PANORAMIC PHOTOGRAPHY TUTORIALS – HOW TO PLAN YOUR PANOS
Planning panorama photos and considering your final image composition is amost more important for panoramic photography as it is for normal photographs. Because you aren’t looking at the final scene on a flat surface, it’s often difficult to know how your pano will actually appear once you’re done.
2) How to correctly shoot a panorama
3) Hand-held panorama shooting techniques
5) How to stitch your images into a panorama
8) Tools, tips, and hardware for panorama photography
9) Panorama photography software and pano stitchers
I’ve often had surprises (both bad and good) when stitching panoramics together and see what it all looks like. Sometimes I haven’t lined up properly so the centre part of the stitched image is off centre and looks unbalanced. Other times my tripod was not level and this too causes me great grief as it can spoil an otherwise awesome panoramic image.
These technical issues are just one part of my panorama planning process. The other is trying to envision a flat composition in 360 degrees, when I can’t SEE it all at the same time.
My panoramic photography planning process includes scruitinizing the entire scene, whether indoors or out, and assessing exposure, all around the view. Determining where the sun is for outdoor shots, and determining what the difference in exposure values is from shot to shot. Checking for shadows – they are difficult to deal with all around!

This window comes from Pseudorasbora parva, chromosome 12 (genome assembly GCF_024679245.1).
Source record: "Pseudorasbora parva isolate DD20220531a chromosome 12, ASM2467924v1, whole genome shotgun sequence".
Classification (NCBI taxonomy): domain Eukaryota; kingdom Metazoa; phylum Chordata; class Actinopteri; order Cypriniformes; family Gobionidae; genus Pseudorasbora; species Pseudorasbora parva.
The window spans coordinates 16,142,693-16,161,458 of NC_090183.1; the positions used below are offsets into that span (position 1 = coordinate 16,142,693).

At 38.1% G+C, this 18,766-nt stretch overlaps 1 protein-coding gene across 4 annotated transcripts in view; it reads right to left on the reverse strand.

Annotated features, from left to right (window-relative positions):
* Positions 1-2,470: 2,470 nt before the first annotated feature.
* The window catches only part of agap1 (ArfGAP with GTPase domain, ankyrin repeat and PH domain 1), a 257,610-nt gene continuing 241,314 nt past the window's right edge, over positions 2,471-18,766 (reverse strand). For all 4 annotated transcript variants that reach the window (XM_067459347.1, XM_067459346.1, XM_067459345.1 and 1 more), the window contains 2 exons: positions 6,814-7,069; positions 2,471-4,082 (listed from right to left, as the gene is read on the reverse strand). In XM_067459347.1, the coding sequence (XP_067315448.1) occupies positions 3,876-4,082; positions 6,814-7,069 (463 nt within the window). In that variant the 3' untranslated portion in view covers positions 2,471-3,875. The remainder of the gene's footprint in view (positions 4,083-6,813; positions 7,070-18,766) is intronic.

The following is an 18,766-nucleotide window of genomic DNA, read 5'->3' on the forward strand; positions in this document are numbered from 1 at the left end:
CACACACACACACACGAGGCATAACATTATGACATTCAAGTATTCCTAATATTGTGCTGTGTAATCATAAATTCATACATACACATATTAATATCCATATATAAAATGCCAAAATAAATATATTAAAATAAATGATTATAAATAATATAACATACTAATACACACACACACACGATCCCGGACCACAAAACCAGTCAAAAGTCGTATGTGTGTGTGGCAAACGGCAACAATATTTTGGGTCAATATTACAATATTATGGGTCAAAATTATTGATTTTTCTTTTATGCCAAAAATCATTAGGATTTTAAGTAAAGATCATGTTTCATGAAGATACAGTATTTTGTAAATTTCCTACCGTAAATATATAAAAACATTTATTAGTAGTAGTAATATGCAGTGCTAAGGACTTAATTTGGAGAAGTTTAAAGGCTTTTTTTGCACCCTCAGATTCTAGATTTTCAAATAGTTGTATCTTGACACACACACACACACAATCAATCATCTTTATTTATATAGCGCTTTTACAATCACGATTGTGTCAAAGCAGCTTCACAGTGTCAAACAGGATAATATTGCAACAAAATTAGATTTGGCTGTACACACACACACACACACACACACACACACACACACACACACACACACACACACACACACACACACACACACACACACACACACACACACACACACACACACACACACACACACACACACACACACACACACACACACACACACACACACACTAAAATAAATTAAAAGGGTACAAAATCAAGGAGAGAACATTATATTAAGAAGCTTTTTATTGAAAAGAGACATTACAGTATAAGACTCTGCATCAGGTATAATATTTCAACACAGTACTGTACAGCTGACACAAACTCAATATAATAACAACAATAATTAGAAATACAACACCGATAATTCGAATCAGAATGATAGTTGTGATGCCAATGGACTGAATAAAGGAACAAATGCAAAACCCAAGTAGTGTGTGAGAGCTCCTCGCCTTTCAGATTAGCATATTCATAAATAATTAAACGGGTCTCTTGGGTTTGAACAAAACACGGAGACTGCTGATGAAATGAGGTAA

Then I also look for points of interest and elevations – things coming up from the ground and extending into the sky. If I will be making a tiny planet panorama, these elevations are what makes the final panoramic image really powerful. The long lines keep the viewers’ eye in motion, keeping them enchanted.
Here’s how the Rule of Thirds translates for panoramic compositions and planning:
Visualize the scene around you and imagine that you are in the centre of the green spot. The green is ground, foreground and floor. The brown is the elevation zone, in which you should have objects that extend onto the sky (blue). These may be trees, mountains, buildings, poles, generally they will have a vertical quality. The blue area is the sky and for interest, it’s best to have some clouds, as a pure blue sky is unimaginative and hard to blend in the stitching software – from the dark side to the sunny side.
On a flat plane this is what your plan should look like:
Notice that the spatial zones each take up 1/3 of your panorama image. Some of the vertical elements can extend behond the 1/3 area but if there are too many, or if there is not enough sky, the tiny planet won’t look like it’s floating in space. If there are too few elevations, your final panoramic planet image will look….guess?…yep, flat. Flat is not exciting or invigorating – height, terrain, texture are all great panoramic photo elements.
These are good rules of thumb even if you are only making a normal panorama photo – the rule of thirds is pretty universal. Break it only if you know what you are doing!